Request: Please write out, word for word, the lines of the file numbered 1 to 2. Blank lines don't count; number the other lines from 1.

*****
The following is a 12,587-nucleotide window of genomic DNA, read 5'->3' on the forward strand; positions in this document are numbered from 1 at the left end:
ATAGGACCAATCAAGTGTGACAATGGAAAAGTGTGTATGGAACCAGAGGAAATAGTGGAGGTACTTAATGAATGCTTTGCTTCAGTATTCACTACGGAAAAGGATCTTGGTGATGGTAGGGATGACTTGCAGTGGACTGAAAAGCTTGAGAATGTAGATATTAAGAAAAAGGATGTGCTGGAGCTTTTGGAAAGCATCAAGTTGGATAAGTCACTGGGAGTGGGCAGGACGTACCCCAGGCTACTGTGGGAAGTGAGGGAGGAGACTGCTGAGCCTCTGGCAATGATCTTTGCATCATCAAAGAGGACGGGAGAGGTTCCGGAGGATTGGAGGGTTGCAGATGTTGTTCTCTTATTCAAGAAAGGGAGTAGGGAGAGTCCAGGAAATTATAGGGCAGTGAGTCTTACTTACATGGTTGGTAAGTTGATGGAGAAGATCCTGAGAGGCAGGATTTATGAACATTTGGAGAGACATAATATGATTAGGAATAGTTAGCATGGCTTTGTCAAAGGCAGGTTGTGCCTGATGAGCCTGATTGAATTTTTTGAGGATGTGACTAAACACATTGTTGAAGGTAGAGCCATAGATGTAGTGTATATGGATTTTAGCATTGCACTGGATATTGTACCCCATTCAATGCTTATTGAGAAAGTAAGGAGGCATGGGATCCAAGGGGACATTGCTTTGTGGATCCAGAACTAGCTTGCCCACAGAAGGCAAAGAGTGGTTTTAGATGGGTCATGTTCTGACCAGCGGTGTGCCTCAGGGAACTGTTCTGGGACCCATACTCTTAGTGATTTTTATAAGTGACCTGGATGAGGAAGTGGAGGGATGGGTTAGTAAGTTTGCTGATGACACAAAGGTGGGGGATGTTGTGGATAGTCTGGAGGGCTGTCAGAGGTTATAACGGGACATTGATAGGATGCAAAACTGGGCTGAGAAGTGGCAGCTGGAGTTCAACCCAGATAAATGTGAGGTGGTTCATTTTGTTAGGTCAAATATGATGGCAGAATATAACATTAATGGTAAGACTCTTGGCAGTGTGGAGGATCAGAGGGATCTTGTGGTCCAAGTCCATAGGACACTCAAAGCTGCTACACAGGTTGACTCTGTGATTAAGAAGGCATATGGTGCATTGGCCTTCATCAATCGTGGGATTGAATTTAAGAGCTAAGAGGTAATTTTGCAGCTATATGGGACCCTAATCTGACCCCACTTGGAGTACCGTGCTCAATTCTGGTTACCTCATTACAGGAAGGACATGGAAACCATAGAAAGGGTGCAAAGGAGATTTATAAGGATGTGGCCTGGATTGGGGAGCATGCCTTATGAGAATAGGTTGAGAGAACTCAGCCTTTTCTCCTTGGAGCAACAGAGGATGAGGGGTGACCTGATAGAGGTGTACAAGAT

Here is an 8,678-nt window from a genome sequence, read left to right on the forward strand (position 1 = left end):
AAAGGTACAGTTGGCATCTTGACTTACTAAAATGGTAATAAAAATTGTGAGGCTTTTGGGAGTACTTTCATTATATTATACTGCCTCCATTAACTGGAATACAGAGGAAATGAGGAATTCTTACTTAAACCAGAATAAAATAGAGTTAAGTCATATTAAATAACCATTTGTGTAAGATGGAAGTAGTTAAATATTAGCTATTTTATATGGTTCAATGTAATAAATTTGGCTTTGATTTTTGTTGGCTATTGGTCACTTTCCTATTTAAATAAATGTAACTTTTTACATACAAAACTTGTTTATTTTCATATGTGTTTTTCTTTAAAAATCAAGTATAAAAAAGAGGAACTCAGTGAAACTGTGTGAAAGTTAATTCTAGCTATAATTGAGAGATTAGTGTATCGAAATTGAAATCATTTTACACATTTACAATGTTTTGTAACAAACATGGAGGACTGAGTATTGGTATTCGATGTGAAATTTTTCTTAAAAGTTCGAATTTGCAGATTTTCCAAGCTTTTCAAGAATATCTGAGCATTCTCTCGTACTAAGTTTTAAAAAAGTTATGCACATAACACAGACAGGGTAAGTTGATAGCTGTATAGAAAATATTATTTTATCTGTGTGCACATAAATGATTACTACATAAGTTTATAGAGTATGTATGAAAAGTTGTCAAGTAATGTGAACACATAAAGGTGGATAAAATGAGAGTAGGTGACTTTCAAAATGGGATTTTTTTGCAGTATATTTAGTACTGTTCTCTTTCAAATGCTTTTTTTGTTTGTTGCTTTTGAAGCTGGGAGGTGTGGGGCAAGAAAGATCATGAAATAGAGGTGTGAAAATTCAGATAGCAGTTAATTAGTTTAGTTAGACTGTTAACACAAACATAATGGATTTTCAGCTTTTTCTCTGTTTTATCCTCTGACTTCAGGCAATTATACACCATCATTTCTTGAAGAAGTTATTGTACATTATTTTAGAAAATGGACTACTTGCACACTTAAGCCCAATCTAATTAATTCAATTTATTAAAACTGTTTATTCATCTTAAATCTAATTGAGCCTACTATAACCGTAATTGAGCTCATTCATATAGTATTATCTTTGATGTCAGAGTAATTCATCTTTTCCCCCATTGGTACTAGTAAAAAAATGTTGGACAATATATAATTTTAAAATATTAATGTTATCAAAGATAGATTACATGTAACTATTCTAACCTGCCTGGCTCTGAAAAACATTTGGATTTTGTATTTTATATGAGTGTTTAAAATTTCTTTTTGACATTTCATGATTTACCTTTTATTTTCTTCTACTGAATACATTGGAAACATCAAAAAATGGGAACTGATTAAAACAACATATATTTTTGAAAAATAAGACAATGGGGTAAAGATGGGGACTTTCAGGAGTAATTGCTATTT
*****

The following is a 12,587-nucleotide window of genomic DNA, read 5'->3' on the forward strand; positions in this document are numbered from 1 at the left end:
ATAGGACCAATCAAGTGTGACAATGGAAAAGTGTGTATGGAACCAGAGGAAATAGTGGAGGTACTTAATGAATGCTTTGCTTCAGTATTCACTACGGAAAAGGATCTTGGTGATGGTAGGGATGACTTGCAGTGGACTGAAAAGCTTGAGAATGTAGATATTAAGAAAAAGGATGTGCTGGAGCTTTTGGAAAGCATCAAGTTGGATAAGTCACTGGGAGTGGGCAGGACGTACCCCAGGCTACTGTGGGAAGTGAGGGAGGAGACTGCTGAGCCTCTGGCAATGATCTTTGCATCATCAAAGAGGACGGGAGAGGTTCCGGAGGATTGGAGGGTTGCAGATGTTGTTCTCTTATTCAAGAAAGGGAGTAGGGAGAGTCCAGGAAATTATAGGGCAGTGAGTCTTACTTACATGGTTGGTAAGTTGATGGAGAAGATCCTGAGAGGCAGGATTTATGAACATTTGGAGAGACATAATATGATTAGGAATAGTTAGCATGGCTTTGTCAAAGGCAGGTTGTGCCTGATGAGCCTGATTGAATTTTTTGAGGATGTGACTAAACACATTGTTGAAGGTAGAGCCATAGATGTAGTGTATATGGATTTTAGCATTGCACTGGATATTGTACCCCATTCAATGCTTATTGAGAAAGTAAGGAGGCATGGGATCCAAGGGGACATTGCTTTGTGGATCCAGAACTAGCTTGCCCACAGAAGGCAAAGAGTGGTTTTAGATGGGTCATGTTCTGACCAGCGGTGTGCCTCAGGGAACTGTTCTGGGACCCATACTCTTAGTGATTTTTATAAGTGACCTGGATGAGGAAGTGGAGGGATGGGTTAGTAAGTTTGCTGATGACACAAAGGTGGGGGATGTTGTGGATAGTCTGGAGGGCTGTCAGAGGTTATAACGGGACATTGATAGGATGCAAAACTGGGCTGAGAAGTGGCAGCTGGAGTTCAACCCAGATAAATGTGAGGTGGTTCATTTTGTTAGGTCAAATATGATGGCAGAATATAACATTAATGGTAAGACTCTTGGCAGTGTGGAGGATCAGAGGGATCTTGTGGTCCAAGTCCATAGGACACTCAAAGCTGCTACACAGGTTGACTCTGTGATTAAGAAGGCATATGGTGCATTGGCCTTCATCAATCGTGGGATTGAATTTAAGAGCTAAGAGGTAATTTTGCAGCTATATGGGACCCTAATCTGACCCCACTTGGAGTACCGTGCTCAATTCTGGTTACCTCATTACAGGAAGGACATGGAAACCATAGAAAGGGTGCAAAGGAGATTTATAAGGATGTGGCCTGGATTGGGGAGCATGCCTTATGAGAATAGGTTGAGAGAACTCAGCCTTTTCTCCTTGGAGCAACAGAGGATGAGGGGTGACCTGATAGAGGTGTACAAGAT